RVs We Have Loved…
1. Mallard Travel Trailer:
Our RV history goes back to 2003 when we bought our first RV, this Mallard travel trailer. At the time we had a Chevy Trailblazer and we wanted to test the RV life with a travel trailer. The trailer was a 1998 25′ Mallard tandem axle. By motorhome standards it was quite primitive, but we didn’t want to spend big bucks on a more expensive RV ’til we knew we liked RVing.
This is the only photo we had (’til recently) of the travel trailer, such as it is, taken at a rest area in Oregon where we spent that night. (Were we ever really that young?!) We haven’t been without a RV since!
I was not fond of all the work involved with a travel trailer. The hand cranked levelers were work, the hooking up and dropping was work. We had to stop every 100 miles to add gas. We liked the traveling, but it was not very convenient.
We pulled the trailer once to Colorado and visited the Grand Canyon as we returned home, then once to Oceanside to see the kids, and once to Oregon to visit my buddy Al. We learned quickly that RVing was for us, especially me, and I wanted something better.
…and then, 16 years later, my dear Wifey was sorting through some old hard copy photos and came across a couple photos of our Mallard trailer. Here’s a photo of the whole Mallard trailer. (Even so, I’m leaving the first photo in place because it’s a nice reminder that we were once so young!)
2. Ol’ Rex:
We traded the travel trailer in on a nearly new Class A coach, a 2001 Rexhall, still in 2003. She was 31′ long and we loved her! When we bought her, she had just 4900 miles on the odometer. When we sold her to our friends Rich and Juanita in Oregon in the summer of 2012, she had reached 100,000 miles!
We enjoyed many grand adventures aboard Ol’ Rex, including my solo “Grand American Loop” which took me east to Florida, north to Maine, west to Washington, and south to home.
Here’s Ol’ Rex in 2003, our Rexhall when she was nearly new. We put almost 100,000 miles on her. Here I pose proudly with my lovely Trail Buddy and wife, Lavonne, shortly after we purchased our first motorhome!
She pulled my various boats during the years we had her. Here she sits on the ramp at Wallowa Lake near Joseph, Oregon. My old high school buddy, Al, and I had one of our best fishing adventures together during that trip back in 2011. That adventure is here.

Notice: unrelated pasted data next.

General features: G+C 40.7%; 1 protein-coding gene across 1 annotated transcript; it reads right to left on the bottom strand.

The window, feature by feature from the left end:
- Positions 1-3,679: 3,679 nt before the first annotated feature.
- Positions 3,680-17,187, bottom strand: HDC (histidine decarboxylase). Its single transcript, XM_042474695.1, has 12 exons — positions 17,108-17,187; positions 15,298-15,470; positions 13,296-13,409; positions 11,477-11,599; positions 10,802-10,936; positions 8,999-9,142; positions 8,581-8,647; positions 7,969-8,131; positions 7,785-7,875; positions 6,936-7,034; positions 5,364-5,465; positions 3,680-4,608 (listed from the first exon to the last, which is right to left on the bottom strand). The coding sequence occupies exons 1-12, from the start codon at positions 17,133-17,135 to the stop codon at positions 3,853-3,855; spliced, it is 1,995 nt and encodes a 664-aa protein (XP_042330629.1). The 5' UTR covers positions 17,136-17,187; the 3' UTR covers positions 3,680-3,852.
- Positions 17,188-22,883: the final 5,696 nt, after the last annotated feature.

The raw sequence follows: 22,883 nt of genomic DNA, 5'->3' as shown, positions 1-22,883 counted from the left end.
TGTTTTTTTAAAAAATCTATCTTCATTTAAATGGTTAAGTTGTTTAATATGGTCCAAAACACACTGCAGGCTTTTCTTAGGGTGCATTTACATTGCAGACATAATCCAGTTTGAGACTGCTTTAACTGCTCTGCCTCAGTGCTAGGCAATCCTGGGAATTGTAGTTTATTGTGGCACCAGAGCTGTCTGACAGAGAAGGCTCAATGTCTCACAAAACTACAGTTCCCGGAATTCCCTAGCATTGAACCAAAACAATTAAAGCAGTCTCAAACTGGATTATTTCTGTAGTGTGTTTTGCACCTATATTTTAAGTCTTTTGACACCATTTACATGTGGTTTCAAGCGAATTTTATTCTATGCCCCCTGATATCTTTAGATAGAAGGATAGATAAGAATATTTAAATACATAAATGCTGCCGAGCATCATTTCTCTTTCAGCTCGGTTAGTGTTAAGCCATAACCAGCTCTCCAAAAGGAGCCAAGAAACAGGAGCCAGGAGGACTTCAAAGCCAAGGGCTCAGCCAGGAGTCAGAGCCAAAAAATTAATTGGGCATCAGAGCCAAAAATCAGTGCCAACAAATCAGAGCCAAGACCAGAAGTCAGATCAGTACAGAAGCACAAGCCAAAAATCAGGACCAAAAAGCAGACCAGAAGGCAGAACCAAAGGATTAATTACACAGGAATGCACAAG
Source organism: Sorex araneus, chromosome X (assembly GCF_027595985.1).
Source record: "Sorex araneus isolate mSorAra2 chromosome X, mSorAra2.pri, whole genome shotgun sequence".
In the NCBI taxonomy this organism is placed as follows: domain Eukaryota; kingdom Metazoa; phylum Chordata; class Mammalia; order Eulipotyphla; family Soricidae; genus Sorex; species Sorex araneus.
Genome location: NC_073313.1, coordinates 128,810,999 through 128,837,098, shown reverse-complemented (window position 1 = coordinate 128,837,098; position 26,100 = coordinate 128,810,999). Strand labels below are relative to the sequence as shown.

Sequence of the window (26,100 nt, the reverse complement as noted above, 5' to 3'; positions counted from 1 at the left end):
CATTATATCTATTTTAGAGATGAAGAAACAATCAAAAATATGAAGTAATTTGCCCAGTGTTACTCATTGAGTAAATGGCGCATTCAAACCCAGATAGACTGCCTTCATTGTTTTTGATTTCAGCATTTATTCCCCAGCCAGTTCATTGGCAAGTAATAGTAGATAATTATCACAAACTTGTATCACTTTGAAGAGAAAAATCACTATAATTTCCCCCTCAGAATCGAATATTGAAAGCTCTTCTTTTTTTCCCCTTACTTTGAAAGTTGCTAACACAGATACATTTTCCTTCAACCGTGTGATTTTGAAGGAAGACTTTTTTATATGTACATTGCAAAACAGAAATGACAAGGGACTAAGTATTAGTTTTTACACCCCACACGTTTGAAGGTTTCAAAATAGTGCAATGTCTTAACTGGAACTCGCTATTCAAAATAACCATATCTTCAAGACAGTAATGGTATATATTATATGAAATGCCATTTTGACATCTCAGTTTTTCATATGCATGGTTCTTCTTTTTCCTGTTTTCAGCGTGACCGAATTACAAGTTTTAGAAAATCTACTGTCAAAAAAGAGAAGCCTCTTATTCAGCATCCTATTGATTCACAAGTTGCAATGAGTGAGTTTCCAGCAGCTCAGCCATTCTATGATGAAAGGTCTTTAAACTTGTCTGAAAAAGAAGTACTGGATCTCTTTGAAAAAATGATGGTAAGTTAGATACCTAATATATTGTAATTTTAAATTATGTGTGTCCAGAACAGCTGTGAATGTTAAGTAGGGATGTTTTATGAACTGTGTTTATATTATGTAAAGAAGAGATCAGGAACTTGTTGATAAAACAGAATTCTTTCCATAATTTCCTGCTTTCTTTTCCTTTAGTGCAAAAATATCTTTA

3. Big Blue:
We then bought the 2006 Itasca Sunova that became known as Big Blue. During the three years we owned her, up to June of 2015, we put on about 25,000 miles. She was a fine Winnebago motor home, and was very comfortable.
Our Itasca Sunova when we first bought her…
She had a very comfortable interior. Click to enlarge the following photos (You can then scroll down a bit and click on “View full size” for a larger photo. Click again for a huge photo.):
Her stick-on graphics were getting pretty old and worn, so I decided to have her painted. I chose some green colors I thought I would like……but the finished product was just awful! Those colors turned out to be aqua, and I simply could not live with them. The new paint had to go!
So… I had her “wrapped” in vinyl, a fairly common procedure often seen on trucks and other commercial vehicles.
…and after the “vinyl wrap” she became Big Blue! The initial vinyl wrap was an awful experience because of the wrapping outfit I chose. But with a lot of extra effort and money spent elsewhere to fix their lousy work, she came out pretty nice. That mis-adventure and many photos of my frustrations are here.
Big Blue made for a very dependable and comfortable RV and we put quite a few miles on her for the time we had her. But after we bought the diesel coach, we sold her to another couple who I trust have enjoyed her as much as we did.
4. Cecil the Diesel:
The diesel itch was getting pretty severe. Although Big Blue had been an excellent coach for us, I wanted the improved air ride and greatly improved fuel efficiency of a diesel. I’d been looking for over a year when I found my dream motorhome, a 2004 Winnebago Journey 32T, about 150 miles away. I plopped down the money the day I saw her and never regretted it. She was so comfortable, so efficient, and so beautiful, too.